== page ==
Ayende @ Rahien

My name is Oren Eini
Founder of Hibernating Rhinos LTD and RavenDB.
You can reach me by phone or email:


+972 52-548-6969

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Optimizations gone wild, O(N!) memory leaks

time to read 2 min | 252 words

So, after doing so much work on the indexing optimization, it turned out that we had a bug. I assume that you remember this optimization, right?


In which we were able to pre fetch data from the disk and not have to wait for data at all. This all worked beautifully when running on data sets that included simple indexes. But the moment we had map/reduce indexes, something bad happened. That something bad was that we kept missing the batch that we loaded (this relates to how we load & find the appropriate batches).

We do all the lookups by etag, and map/reduce add gaps in the etags. Which meant that we kept missing the etag, and had to start loading things up again. And because whenever we load something we also start loading the next batch…

Here is what the memory looked like:


Yup, for every batch we loaded the next 5 batches, for a total of O(N!) items in memory for everything.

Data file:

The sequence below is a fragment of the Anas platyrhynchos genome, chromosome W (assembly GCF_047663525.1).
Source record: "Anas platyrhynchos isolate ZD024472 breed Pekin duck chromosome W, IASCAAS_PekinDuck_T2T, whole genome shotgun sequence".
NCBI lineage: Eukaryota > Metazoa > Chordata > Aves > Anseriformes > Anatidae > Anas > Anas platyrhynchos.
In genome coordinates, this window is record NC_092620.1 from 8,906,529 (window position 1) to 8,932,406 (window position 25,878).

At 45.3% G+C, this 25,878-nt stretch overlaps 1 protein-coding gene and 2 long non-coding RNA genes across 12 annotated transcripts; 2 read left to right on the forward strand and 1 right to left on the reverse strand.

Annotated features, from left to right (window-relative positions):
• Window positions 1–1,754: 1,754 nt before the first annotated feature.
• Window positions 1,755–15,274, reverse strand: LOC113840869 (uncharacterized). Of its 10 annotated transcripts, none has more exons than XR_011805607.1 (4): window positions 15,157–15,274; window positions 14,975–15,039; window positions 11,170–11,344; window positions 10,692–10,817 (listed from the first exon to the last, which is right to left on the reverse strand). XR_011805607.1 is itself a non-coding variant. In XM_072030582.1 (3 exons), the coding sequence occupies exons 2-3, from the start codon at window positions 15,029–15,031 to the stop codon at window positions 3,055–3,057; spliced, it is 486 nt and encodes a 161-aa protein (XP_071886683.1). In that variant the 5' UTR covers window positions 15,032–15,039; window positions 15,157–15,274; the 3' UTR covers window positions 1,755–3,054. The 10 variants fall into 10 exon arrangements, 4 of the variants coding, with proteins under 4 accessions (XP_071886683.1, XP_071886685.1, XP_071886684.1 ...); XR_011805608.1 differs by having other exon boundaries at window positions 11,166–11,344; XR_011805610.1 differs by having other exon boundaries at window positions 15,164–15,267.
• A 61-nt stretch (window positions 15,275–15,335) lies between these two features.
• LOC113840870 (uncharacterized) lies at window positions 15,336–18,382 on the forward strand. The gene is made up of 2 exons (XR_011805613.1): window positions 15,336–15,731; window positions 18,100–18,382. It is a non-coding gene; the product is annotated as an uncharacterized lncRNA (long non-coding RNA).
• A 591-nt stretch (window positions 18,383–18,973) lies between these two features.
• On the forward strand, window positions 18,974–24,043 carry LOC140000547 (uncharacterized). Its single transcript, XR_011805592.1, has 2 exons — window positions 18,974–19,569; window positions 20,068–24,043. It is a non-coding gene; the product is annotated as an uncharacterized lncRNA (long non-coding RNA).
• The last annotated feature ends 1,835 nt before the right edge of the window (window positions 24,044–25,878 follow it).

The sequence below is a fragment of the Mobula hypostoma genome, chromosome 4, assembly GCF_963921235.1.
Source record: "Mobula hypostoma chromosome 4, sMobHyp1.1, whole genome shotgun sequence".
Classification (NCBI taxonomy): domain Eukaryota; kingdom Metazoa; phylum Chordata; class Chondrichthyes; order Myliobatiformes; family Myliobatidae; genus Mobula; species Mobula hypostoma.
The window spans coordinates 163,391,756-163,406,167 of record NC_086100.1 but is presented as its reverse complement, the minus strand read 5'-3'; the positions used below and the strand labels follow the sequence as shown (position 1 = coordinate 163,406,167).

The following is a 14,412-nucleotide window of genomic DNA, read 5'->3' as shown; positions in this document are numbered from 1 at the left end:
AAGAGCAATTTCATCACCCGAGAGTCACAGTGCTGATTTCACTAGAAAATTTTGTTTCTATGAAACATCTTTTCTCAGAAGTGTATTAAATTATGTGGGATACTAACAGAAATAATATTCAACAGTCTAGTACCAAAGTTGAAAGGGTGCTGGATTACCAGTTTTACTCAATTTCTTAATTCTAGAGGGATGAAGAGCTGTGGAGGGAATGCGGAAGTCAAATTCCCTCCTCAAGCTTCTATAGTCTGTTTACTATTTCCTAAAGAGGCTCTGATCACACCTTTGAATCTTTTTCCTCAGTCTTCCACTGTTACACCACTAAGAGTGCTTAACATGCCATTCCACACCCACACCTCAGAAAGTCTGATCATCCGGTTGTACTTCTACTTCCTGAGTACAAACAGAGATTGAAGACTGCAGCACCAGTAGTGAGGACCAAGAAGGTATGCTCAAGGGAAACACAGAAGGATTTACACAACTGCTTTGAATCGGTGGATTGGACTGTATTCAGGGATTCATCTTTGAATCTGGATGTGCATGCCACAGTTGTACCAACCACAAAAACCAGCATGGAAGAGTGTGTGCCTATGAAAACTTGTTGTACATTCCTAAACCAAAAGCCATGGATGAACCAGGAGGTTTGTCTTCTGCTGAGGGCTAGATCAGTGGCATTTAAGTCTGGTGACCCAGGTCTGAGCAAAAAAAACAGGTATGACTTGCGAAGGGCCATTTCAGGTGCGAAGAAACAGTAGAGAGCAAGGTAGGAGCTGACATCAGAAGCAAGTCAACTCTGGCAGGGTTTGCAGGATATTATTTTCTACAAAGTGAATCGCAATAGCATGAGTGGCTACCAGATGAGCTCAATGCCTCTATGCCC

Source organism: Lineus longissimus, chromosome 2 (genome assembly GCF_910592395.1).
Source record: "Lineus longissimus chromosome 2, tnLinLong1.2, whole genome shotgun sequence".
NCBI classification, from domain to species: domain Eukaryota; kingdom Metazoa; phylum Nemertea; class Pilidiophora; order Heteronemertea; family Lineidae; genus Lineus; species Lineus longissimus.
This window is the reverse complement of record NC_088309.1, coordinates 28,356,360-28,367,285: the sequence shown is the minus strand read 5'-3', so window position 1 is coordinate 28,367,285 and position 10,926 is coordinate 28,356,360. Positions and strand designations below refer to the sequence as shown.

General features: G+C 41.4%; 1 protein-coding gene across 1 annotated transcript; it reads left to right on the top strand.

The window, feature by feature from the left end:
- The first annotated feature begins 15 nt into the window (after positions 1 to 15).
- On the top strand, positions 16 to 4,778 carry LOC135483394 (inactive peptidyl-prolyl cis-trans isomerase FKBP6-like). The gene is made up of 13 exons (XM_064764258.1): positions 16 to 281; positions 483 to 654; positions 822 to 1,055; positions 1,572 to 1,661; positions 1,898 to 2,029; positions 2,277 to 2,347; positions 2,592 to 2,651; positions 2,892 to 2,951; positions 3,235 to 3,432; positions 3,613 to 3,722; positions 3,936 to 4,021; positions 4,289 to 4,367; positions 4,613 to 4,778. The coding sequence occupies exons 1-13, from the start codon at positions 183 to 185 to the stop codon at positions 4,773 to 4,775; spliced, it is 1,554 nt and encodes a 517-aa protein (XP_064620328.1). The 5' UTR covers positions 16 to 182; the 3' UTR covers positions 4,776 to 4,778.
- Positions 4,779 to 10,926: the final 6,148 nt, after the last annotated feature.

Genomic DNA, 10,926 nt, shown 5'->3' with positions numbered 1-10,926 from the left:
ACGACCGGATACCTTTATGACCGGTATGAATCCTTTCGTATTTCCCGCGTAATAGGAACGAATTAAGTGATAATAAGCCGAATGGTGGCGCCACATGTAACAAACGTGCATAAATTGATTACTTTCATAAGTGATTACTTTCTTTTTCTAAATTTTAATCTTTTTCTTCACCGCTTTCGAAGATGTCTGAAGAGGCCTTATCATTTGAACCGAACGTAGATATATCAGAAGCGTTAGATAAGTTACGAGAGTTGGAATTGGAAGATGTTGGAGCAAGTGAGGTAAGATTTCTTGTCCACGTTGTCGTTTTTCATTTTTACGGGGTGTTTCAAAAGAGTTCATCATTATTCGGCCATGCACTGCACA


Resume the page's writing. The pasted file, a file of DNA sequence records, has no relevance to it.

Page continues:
Now, we had some cleanup routines, but we did NOT expect to have that much, so we would recover, eventually, but usually not before we consumed all the memory.



Harry McIntyre

Do you have automated tests for catching memory issues, and if so, how do they work?

Ayende Rahien

Harry, No, we don't. We use dog fooding for those sort of issues.


Isn't it a O(n^2) leak?

Joseph Daigle

Yeah, it's (N^2)/2 not N!. You're taking the summation of N...1, not the product.

Ayende Rahien

Paul, No, because each time it will issue a set of additional batches from the start of the next one, and so on. We will miss those, and issue another set, and so on.

Alois Kraus

For regression testing you could WMemoryProfiler (https://wmemoryprofiler.codeplex.com/). It is free. You can download the latest sources to get it up and running.

Ayende Rahien

Alois, That is a great project, I am looking forward to digging into that.

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